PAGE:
Calculate a date (and take into account holidays)
In the Weagree contract automation wizard, it is possible to produce a date into the contract text, based on a calculation. For example, you can automatically ‘calculate’ what a contract’s termination date is (and insert it into the contract) by using the effective date + 365 days (presuming the effective date is a known date).
Such calculation operates with the datecalc-tag (examples are below). The datecalc-tag must contain all variables as are necessary to calculate and produce the required date. The variables may be Q&A-answers.
The following variables can be used to calculate a date:
|Reference date||This is the reference for the calculation – in the above example, that would be the effective date – the ‘date’ would be asked to the user (e.g. [date.Effective Date] )|
|Numbers||A number (or calculated number) indicating how many days, weeks, months, etc. are to be added or subtracted|
|Operators||+ or –
It indicates that such number of days, weeks, etc. must added or deducted to the reference date (calculations can be ordered and sequenced as in calc-tags by using round brackets, and operators also include dividing, multiplying or taking root, exponentials etc., if necessary).
|Units of time:||Days
Note that the units of time are always plural (so “+1 Months”) and, regardless of the template-language, always in English.
If that would be relevant, the calculation may of course also contain other operators (e.g. taking the exponent or square root, or dividing or multiplying parts of the calculation).
If the date calculation involves business days, (also) other variables come into play:
|Units of time:||BusinessDays
|A country||For taking into account public holidays, the relevant country must be known. The country can be derived from a Q&A (country) question. If no country is specified, the country defined for the Own party will apply. Check with Weagree if the public holidays and business days for a particular jurisdiction are available and maintained on your portal.|
All of the above variables can be hard-coded in the datecalc-tag or be derived through a Q&A question. Such Q&A questions can be both ‘local’ and ‘global questions’, and require user-entered data, steered by a choice-question or a combination. One condition: a user-entered factor must be a numeral (e.g. not “ten” but instead “10”).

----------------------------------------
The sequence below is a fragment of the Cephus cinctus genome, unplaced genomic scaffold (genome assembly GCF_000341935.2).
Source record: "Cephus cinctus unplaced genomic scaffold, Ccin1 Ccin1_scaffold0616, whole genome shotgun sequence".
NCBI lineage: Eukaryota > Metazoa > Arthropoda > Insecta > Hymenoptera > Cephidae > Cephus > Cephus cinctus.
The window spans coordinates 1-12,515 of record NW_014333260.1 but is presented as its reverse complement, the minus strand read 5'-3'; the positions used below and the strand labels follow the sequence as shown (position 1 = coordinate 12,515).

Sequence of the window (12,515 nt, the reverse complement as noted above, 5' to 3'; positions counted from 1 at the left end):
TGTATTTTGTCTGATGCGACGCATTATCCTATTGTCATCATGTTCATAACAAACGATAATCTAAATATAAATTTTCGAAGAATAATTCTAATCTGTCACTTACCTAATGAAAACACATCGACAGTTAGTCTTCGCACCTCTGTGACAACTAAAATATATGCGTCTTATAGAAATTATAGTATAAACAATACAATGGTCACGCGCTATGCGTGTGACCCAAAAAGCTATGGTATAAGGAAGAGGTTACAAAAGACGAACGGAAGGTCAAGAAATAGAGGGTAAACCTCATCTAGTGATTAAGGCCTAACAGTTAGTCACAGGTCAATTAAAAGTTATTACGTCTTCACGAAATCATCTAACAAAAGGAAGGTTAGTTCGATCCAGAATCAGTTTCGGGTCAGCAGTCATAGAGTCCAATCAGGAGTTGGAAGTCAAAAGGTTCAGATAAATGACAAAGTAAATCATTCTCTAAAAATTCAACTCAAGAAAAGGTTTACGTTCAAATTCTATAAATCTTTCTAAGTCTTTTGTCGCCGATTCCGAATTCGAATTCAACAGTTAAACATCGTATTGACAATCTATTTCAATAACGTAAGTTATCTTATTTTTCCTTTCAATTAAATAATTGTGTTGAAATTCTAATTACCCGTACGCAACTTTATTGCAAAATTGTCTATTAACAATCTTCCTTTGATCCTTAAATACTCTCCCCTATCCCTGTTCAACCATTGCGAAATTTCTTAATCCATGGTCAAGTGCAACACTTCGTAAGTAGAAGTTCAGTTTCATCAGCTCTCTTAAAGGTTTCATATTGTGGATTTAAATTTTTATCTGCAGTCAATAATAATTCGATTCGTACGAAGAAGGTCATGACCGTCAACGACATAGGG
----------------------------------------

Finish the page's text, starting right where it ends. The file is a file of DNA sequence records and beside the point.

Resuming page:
Currently implemented following grammar that results in a <date-expression>:
< jurisdiction > < a date > + or – < number expression > Days/Weeks/Months/Years/BusinessDays
PreviousBusinessDay / NextBusinessDay <date-expression>
Automatically calculating the expiry date of the contract: being 52 weeks after the starting date, less one day:
[datecalc.Expiration date.([date.Effective Date of the contract] + 52 Weeks – 1 Days)]
Automatically calculating the last day on which a termination notice can be sent:
[datecalc.Last date for termination notice.(PreviousBusinessDay ([gq.Expiration date] – 1 Months) )]
Automatically calculating the day on which an exclusivity period ends:
[datecalc.End exclusivity period.(NextBusinessDay [gq.Effective Date] + [edit.Post expiry notice period] Days)]
Automatically calculating the first business day that an instalment payment must be satisfied:
[datecalc.Instalment 2 payment date.(NextBusinessDay [gq.Instalment 2 date] )]
Automatically calculating the working day on which a payment has to be satisfied in respect of a German supplier – for example to be ten business days (taking into account public holidays in Germany) after a given date:
[datecalc.Payment German purchase price.([country.Business Days in countryname], [edit.Payment Date 1] + 10 BusinessDays)]
Automatically calculating the ultimate date on which delivery of goods must be in, but allowing for a grace period of a Q&A-chosen number of weeks:
[datecalc.End of grace period.(NextBusinessDay ([date.Ultimate delivery date] + [edit.Grace period in weeks] Weeks) )]
In many cases, you will convert the (local) Q&A date-question (e.g. asking for the Effective Date) into a global question, since you will probably need that (effective) date both mentioned itself and being used in the calculation (to produce another date).